About this study
People with advanced kidney disease or those receiving dialysis often have other diseases related to the heart, brain and blood vessels, known as vascular disease (for example, heart attack, stroke and poor blood circulation). However, few treatments have been proven to prevent these conditions in people with advanced kidney disease. Blood thinners (medicines that prevent blood clots) are frequently used and proven to help other groups of people who are at high risk of vascular disease.
There is little understanding of whether blood thinners provide similar benefits in people with advanced kidney disease. The aim of the TRACK study is to find out whether a low dose of blood thinning medicine can reduce heart and vascular disease better than placebo (a look alike tablet that contains no active medication) in people with advanced kidney disease.
- Age ≥18 years,
- Advanced kidney disease (kidney failure on dialysis, or stage 4 or 5 not receiving dialysis)
- Increased risk of heart or blood vessel disease:
- History of coronary artery disease or peripheral artery disease or specific types of stroke, or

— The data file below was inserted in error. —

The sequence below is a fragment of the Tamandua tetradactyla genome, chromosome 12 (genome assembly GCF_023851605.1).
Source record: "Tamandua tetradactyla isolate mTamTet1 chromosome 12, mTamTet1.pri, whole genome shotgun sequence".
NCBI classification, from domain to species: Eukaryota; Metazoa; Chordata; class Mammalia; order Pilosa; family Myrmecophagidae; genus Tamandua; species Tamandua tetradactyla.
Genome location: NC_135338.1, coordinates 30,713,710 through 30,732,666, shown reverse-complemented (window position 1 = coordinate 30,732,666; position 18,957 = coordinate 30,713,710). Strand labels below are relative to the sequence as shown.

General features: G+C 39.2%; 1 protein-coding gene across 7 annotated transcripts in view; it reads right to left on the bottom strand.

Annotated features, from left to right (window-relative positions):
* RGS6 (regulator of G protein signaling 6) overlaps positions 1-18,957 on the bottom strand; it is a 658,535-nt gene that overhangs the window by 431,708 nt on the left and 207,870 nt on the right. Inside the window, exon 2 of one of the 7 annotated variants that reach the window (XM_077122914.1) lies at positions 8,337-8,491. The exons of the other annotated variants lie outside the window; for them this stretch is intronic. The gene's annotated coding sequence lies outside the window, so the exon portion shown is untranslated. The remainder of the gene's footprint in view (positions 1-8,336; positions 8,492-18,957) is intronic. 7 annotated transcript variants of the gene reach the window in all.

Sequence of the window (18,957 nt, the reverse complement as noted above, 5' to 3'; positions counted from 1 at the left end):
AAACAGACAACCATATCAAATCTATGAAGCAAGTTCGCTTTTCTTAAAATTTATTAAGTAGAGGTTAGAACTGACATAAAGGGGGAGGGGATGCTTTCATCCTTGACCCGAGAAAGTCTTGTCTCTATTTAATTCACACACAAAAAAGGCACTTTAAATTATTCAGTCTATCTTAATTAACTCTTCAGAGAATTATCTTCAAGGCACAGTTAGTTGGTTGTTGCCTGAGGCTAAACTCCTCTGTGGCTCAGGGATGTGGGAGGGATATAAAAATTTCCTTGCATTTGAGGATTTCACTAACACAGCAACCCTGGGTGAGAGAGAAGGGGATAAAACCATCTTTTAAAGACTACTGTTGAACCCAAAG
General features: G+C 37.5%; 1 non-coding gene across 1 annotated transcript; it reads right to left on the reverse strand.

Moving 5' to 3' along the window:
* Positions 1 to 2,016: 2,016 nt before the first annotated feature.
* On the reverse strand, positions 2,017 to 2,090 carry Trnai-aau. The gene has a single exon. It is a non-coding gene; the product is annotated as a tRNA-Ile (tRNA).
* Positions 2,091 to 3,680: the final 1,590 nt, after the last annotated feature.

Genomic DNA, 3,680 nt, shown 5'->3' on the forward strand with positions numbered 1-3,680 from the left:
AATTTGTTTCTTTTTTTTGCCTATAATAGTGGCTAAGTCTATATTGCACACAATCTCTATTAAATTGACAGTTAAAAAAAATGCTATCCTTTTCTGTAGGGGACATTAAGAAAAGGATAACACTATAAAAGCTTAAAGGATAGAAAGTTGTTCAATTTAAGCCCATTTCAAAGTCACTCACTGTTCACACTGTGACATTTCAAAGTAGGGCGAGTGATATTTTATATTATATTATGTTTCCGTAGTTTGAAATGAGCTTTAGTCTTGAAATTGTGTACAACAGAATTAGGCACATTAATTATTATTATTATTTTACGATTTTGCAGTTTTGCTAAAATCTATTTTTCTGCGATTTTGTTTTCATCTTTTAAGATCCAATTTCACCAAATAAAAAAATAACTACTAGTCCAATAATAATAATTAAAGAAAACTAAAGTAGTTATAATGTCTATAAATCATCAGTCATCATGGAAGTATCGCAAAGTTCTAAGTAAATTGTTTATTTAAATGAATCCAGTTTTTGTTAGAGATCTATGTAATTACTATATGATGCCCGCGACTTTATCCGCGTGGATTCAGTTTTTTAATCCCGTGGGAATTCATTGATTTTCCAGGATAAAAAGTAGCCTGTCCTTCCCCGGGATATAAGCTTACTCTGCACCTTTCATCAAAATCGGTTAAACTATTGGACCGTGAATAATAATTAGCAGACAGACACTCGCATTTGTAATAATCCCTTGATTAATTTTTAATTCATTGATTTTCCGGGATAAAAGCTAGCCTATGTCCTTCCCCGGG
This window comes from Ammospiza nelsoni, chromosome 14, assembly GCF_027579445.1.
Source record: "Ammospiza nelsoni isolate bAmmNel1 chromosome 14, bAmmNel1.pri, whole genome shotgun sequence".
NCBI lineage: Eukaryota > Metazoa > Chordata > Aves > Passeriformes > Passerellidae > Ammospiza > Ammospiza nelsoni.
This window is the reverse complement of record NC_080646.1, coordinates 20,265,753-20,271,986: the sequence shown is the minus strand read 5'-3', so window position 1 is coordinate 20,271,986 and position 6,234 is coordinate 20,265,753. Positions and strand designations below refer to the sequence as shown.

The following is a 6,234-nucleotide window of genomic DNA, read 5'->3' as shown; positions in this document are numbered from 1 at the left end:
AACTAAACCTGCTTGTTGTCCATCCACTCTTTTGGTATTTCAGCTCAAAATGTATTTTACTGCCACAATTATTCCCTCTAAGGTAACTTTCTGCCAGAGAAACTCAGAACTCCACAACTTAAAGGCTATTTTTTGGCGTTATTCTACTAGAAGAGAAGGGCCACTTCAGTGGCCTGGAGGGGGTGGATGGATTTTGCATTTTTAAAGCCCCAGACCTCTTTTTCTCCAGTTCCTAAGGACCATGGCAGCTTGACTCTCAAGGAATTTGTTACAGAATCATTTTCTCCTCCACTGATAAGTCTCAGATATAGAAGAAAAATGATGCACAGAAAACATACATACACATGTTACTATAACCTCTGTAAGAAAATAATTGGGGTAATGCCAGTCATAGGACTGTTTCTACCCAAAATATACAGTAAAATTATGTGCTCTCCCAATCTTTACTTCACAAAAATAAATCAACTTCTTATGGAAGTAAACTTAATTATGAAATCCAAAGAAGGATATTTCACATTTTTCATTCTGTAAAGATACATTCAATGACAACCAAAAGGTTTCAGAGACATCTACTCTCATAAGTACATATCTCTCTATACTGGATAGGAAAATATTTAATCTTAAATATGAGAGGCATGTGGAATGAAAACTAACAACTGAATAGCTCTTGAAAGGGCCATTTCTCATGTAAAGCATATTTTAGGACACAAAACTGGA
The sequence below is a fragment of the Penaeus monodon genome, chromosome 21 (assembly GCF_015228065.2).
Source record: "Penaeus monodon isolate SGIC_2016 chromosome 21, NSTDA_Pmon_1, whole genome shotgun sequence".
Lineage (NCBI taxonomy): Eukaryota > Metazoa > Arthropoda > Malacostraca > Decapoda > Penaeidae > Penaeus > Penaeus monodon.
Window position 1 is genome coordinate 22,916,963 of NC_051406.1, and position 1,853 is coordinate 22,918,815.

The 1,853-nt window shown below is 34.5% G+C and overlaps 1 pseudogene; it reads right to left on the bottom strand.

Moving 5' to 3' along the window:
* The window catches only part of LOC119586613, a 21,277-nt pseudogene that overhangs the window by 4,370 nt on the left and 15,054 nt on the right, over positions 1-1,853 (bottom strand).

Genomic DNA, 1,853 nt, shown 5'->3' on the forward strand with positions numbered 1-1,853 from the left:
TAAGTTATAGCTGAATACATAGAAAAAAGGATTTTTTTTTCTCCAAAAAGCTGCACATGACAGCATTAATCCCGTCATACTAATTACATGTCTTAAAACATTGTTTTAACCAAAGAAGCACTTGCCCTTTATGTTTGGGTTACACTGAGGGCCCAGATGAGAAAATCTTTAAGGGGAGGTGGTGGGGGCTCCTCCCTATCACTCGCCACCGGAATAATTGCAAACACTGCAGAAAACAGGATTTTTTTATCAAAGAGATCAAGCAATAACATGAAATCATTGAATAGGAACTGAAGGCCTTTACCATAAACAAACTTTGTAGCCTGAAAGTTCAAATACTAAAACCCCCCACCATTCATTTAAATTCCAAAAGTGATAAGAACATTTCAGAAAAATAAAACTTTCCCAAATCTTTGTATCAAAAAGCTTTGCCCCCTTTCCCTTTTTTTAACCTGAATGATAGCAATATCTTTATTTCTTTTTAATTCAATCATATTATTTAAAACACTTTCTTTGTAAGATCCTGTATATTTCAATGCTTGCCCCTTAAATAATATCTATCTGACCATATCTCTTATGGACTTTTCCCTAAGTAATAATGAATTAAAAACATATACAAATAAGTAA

- Diabetes, or
- Age ≥65 years.
- Indication for, or contraindication to, anticoagulant therapy
- High bleeding risk
- Current treatment with P2Y12 inhibitors/ADP receptor inhibitors (clopidogrel, prasugrel, ticagrelor, cangrelor) or phosphodiesterase inhibitors (dipyridamole), where the treating doctor or patient does not wish to stop these medications
- Haemoglobin <90 g/L, or platelet count <100 x 109/L,
- If eligible for the study, you will receive placebo tablets for approximately 3 weeks. This is to ensure you are able to follow the study medication schedule.
- If you are able to take the placebo tablets twice a day for 3 weeks, you will be eligible for randomisation. This means that you will be placed into one of two groups (blood thinning medication or placebo) using chance (like tossing a coin).
- From randomisation, you will be required to take the blood thinning medication or placebo (depending on the group you are placed in) twice a day, for the period of the study. The study will continue for up to about 5 years.
- Study staff will contact you at 1 month and 3 months after randomisation. From then on, you will be contacted every 3 months. These follow up visits can be done in the clinic or via telephone. Researchers will collect information about your health and whether you have been taking the study medication as prescribed.